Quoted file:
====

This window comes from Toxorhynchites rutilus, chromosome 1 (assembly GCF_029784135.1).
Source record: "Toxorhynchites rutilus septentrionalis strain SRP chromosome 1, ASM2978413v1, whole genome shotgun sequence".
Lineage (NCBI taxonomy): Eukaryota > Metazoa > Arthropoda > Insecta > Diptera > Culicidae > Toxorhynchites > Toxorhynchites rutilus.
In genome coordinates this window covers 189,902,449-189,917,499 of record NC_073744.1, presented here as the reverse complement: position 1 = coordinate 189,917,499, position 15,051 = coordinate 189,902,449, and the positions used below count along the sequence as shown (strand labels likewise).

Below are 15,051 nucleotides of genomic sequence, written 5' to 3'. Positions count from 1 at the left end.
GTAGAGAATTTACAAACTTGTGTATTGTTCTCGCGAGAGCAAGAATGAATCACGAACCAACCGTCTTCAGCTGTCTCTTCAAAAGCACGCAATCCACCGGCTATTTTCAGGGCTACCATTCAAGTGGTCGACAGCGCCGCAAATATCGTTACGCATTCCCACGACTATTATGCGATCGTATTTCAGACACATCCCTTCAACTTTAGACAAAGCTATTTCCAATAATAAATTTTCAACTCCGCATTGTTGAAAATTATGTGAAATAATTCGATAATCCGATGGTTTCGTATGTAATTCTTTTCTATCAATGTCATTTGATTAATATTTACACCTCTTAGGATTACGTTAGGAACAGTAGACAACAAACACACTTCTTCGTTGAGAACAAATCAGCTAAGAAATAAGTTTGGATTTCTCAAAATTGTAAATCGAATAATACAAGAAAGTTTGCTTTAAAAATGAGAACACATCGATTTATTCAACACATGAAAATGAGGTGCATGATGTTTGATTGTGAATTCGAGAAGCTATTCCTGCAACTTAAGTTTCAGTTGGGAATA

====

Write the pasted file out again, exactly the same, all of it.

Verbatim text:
This window comes from Toxorhynchites rutilus, chromosome 1 (assembly GCF_029784135.1).
Source record: "Toxorhynchites rutilus septentrionalis strain SRP chromosome 1, ASM2978413v1, whole genome shotgun sequence".
Lineage (NCBI taxonomy): Eukaryota > Metazoa > Arthropoda > Insecta > Diptera > Culicidae > Toxorhynchites > Toxorhynchites rutilus.
In genome coordinates this window covers 189,902,449-189,917,499 of record NC_073744.1, presented here as the reverse complement: position 1 = coordinate 189,917,499, position 15,051 = coordinate 189,902,449, and the positions used below count along the sequence as shown (strand labels likewise).

Below are 15,051 nucleotides of genomic sequence, written 5' to 3'. Positions count from 1 at the left end.
GTAGAGAATTTACAAACTTGTGTATTGTTCTCGCGAGAGCAAGAATGAATCACGAACCAACCGTCTTCAGCTGTCTCTTCAAAAGCACGCAATCCACCGGCTATTTTCAGGGCTACCATTCAAGTGGTCGACAGCGCCGCAAATATCGTTACGCATTCCCACGACTATTATGCGATCGTATTTCAGACACATCCCTTCAACTTTAGACAAAGCTATTTCCAATAATAAATTTTCAACTCCGCATTGTTGAAAATTATGTGAAATAATTCGATAATCCGATGGTTTCGTATGTAATTCTTTTCTATCAATGTCATTTGATTAATATTTACACCTCTTAGGATTACGTTAGGAACAGTAGACAACAAACACACTTCTTCGTTGAGAACAAATCAGCTAAGAAATAAGTTTGGATTTCTCAAAATTGTAAATCGAATAATACAAGAAAGTTTGCTTTAAAAATGAGAACACATCGATTTATTCAACACATGAAAATGAGGTGCATGATGTTTGATTGTGAATTCGAGAAGCTATTCCTGCAACTTAAGTTTCAGTTGGGAATA